Power  /  Antecedent

Trump’s View of America as a White Nation Is as American as Apple Pie

But it’s seriously dated. And there's another tradition he could draw on.
Schomburg Center for Research in Black Culture

Branagan’s path to the antislavery cause was a quixotic one. Born in Ireland, he left home at a young age to become a sailor and travel the world. He soon became part of the African slave trade, including shipping enslaved individuals across the Atlantic and overseeing a plantation in the Caribbean. After converting to Methodism, however, he concluded slavery was evil and set out to become one of its most ardent opponents. He moved to Philadelphia and, in a span of a little over a decade, published at least eighteen volumes, nearly all of them containing at least two hundred pages, and many of which directly attacked the slave institution. Slavery, he reasoned, was a “deadly wound” for democracy, and “national crimes require national punishments.”

But there were limits to his anti-slavery message. Like many other whites during the period, Branagan could not conceive of a mixed-race society. Nations, according to popular understanding at the time, could only be made up with people of the same ethnic background. On the one hand, national ideas of universal freedom led people like Branagan to denounce slavery as antithetical to America’s character; on the other, a trenchant belief in nations being constructed through ethnic homogeneity meant that racial exclusion was necessary. Colonization, or the removal of freed blacks from the nation, was the only solution.

Yet unlike other colonizationists, however, Branagan did not support returning blacks to Africa, a move that he thought was “both unjust and cruel.” “Cruel” because the journey was treacherous, and “unjust” because, as many African Americans were born on American soil, they were rightful inheritors of America’s promises and America’s land. Instead, Branagan proposed blacks be relocated to the newly acquired Louisiana Territory.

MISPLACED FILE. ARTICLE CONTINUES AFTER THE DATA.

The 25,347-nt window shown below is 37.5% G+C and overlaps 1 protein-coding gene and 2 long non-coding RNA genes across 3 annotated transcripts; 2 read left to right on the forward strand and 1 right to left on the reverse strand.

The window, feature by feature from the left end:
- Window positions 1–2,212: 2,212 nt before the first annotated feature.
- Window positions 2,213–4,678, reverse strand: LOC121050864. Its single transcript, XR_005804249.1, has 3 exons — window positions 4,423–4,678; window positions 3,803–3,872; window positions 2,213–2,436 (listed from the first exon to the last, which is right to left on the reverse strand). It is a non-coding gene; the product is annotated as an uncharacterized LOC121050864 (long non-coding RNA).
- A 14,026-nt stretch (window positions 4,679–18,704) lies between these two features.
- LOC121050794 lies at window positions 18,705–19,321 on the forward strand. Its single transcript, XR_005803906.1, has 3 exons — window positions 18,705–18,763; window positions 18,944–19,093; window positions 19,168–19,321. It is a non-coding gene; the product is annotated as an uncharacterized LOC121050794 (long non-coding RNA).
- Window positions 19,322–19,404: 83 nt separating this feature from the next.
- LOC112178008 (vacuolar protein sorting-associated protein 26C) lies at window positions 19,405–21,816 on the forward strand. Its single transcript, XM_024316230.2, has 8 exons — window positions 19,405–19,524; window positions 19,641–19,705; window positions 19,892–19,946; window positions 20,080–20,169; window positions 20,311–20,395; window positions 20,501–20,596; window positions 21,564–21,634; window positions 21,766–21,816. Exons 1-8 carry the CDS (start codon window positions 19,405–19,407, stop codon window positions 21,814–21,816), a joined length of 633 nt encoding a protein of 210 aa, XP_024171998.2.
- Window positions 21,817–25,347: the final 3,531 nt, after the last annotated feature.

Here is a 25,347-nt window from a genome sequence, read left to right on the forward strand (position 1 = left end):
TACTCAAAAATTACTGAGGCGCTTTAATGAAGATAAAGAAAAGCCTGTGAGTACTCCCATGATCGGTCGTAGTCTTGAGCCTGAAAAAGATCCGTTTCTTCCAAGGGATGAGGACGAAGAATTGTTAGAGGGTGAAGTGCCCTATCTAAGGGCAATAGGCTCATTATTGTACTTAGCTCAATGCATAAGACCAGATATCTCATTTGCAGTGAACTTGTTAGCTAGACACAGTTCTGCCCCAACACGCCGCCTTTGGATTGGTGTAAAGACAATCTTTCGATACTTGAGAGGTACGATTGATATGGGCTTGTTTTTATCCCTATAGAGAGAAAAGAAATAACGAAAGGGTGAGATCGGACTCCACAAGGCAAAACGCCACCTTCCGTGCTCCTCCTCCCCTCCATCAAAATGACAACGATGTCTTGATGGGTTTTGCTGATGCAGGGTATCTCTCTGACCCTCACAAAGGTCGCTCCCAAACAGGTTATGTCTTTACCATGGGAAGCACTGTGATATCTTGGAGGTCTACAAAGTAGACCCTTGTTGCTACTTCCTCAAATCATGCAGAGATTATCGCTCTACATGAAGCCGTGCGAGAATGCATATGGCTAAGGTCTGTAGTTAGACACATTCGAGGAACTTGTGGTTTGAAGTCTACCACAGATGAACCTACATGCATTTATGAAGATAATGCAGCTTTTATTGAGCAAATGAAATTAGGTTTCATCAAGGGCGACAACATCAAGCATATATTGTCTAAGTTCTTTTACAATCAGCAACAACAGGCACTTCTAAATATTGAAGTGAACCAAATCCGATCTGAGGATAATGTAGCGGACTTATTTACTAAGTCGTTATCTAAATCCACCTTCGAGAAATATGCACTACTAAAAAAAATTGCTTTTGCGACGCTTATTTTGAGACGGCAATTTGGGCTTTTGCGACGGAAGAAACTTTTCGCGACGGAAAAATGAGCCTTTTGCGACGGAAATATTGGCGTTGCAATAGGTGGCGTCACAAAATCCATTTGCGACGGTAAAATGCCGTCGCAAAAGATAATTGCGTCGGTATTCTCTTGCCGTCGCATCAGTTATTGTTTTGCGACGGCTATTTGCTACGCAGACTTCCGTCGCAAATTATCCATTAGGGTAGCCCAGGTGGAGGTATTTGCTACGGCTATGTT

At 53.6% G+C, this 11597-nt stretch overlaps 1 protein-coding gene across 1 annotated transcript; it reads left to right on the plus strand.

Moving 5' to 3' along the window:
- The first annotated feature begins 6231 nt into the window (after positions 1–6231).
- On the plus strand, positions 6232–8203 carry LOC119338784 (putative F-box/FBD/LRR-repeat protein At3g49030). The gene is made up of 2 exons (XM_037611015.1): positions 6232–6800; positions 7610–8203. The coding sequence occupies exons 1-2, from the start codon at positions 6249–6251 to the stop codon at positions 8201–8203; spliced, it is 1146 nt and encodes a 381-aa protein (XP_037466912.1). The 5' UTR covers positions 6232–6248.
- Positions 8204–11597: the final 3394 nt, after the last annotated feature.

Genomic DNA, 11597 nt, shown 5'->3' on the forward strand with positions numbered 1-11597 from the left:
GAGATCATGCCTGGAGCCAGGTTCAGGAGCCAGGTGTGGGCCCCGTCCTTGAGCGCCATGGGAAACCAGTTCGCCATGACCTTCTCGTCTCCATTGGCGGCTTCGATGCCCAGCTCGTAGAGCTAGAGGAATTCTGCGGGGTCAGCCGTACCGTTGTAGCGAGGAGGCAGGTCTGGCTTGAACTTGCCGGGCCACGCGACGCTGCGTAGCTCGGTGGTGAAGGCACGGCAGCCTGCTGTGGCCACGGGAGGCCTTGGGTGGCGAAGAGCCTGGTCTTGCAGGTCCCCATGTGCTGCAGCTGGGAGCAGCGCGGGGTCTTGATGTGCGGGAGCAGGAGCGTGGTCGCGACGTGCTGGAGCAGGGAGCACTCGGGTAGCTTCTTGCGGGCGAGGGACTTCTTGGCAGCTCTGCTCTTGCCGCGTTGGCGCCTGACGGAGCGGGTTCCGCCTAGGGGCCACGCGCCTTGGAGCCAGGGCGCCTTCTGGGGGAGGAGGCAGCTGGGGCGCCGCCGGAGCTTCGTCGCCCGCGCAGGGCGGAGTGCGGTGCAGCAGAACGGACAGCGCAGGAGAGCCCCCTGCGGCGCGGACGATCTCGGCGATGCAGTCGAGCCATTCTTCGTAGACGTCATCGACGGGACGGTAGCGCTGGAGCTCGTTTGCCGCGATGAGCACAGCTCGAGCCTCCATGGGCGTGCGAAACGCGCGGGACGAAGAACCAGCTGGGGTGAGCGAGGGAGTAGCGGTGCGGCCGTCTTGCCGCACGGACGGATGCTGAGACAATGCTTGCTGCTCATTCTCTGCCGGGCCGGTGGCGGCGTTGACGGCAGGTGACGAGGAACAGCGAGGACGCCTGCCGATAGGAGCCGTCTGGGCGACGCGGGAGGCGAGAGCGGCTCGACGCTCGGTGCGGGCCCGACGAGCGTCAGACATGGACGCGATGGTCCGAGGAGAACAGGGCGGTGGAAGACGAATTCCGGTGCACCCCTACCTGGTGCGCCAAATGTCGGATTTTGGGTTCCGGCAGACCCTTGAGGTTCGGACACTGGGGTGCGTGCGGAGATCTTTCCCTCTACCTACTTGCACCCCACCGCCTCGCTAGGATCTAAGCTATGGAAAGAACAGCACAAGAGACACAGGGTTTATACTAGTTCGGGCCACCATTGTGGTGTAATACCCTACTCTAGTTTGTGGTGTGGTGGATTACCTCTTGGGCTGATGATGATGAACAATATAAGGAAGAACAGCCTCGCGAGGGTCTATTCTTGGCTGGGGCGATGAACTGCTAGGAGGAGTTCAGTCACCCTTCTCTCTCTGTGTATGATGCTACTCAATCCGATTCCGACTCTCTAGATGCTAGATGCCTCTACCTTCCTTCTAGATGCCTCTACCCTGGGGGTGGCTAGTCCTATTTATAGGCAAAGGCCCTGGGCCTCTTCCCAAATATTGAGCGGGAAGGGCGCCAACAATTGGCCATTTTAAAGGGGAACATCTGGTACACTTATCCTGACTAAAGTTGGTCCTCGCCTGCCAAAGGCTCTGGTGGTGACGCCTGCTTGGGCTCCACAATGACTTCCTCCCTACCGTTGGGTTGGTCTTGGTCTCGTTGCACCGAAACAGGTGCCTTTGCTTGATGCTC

This move would accomplish two purposes: first, it provided freed blacks the land with which they could cultivate their own community under the umbrella of American Freedom, and second, it halted the extension of slavery into western territories. Such an outcome would simultaneously abolish slavery while also preventing a mixed-race society.

Branagan’s idea received early traction. A decade later, the American Convention for Promoting the Abolition of Slavery proposed Branagan’s idea to the government. Yet while Congress considered the bill, a House committee feared that, if the black colony would “increase as to become a nation,” it would eventually lead to “civil wars.” The same reasoning was given when whites rejected a plan for free blacks to migrate to Haiti because, as one southerner wrote, no American would want “a nation of negroes” that lived “within a few days sail of our southern states.”